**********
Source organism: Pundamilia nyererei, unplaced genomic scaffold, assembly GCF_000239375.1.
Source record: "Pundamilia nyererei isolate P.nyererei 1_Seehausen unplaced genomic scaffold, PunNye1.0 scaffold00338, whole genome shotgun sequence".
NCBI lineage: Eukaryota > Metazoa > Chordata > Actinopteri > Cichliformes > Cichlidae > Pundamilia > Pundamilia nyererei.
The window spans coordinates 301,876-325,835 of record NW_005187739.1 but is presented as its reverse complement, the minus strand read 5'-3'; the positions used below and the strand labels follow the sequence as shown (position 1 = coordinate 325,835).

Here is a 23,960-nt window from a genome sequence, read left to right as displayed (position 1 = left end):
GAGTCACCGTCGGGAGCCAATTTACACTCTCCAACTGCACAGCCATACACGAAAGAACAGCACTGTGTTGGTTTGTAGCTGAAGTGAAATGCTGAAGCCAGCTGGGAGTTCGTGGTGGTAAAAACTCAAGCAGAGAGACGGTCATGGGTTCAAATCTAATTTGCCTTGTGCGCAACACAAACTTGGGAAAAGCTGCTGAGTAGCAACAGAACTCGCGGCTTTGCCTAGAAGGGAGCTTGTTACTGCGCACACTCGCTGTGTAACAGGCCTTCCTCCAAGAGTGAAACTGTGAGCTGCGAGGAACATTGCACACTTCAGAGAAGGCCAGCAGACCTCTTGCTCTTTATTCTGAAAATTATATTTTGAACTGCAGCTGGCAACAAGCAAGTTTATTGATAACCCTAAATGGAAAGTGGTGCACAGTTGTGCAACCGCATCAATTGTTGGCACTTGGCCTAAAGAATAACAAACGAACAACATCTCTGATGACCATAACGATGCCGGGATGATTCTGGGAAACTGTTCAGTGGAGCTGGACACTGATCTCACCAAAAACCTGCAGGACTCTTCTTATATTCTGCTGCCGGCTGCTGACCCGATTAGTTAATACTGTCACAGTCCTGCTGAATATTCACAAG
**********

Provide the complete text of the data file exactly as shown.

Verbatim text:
Source organism: Pundamilia nyererei, unplaced genomic scaffold, assembly GCF_000239375.1.
Source record: "Pundamilia nyererei isolate P.nyererei 1_Seehausen unplaced genomic scaffold, PunNye1.0 scaffold00338, whole genome shotgun sequence".
NCBI lineage: Eukaryota > Metazoa > Chordata > Actinopteri > Cichliformes > Cichlidae > Pundamilia > Pundamilia nyererei.
The window spans coordinates 301,876-325,835 of record NW_005187739.1 but is presented as its reverse complement, the minus strand read 5'-3'; the positions used below and the strand labels follow the sequence as shown (position 1 = coordinate 325,835).

Here is a 23,960-nt window from a genome sequence, read left to right as displayed (position 1 = left end):
GAGTCACCGTCGGGAGCCAATTTACACTCTCCAACTGCACAGCCATACACGAAAGAACAGCACTGTGTTGGTTTGTAGCTGAAGTGAAATGCTGAAGCCAGCTGGGAGTTCGTGGTGGTAAAAACTCAAGCAGAGAGACGGTCATGGGTTCAAATCTAATTTGCCTTGTGCGCAACACAAACTTGGGAAAAGCTGCTGAGTAGCAACAGAACTCGCGGCTTTGCCTAGAAGGGAGCTTGTTACTGCGCACACTCGCTGTGTAACAGGCCTTCCTCCAAGAGTGAAACTGTGAGCTGCGAGGAACATTGCACACTTCAGAGAAGGCCAGCAGACCTCTTGCTCTTTATTCTGAAAATTATATTTTGAACTGCAGCTGGCAACAAGCAAGTTTATTGATAACCCTAAATGGAAAGTGGTGCACAGTTGTGCAACCGCATCAATTGTTGGCACTTGGCCTAAAGAATAACAAACGAACAACATCTCTGATGACCATAACGATGCCGGGATGATTCTGGGAAACTGTTCAGTGGAGCTGGACACTGATCTCACCAAAAACCTGCAGGACTCTTCTTATATTCTGCTGCCGGCTGCTGACCCGATTAGTTAATACTGTCACAGTCCTGCTGAATATTCACAAG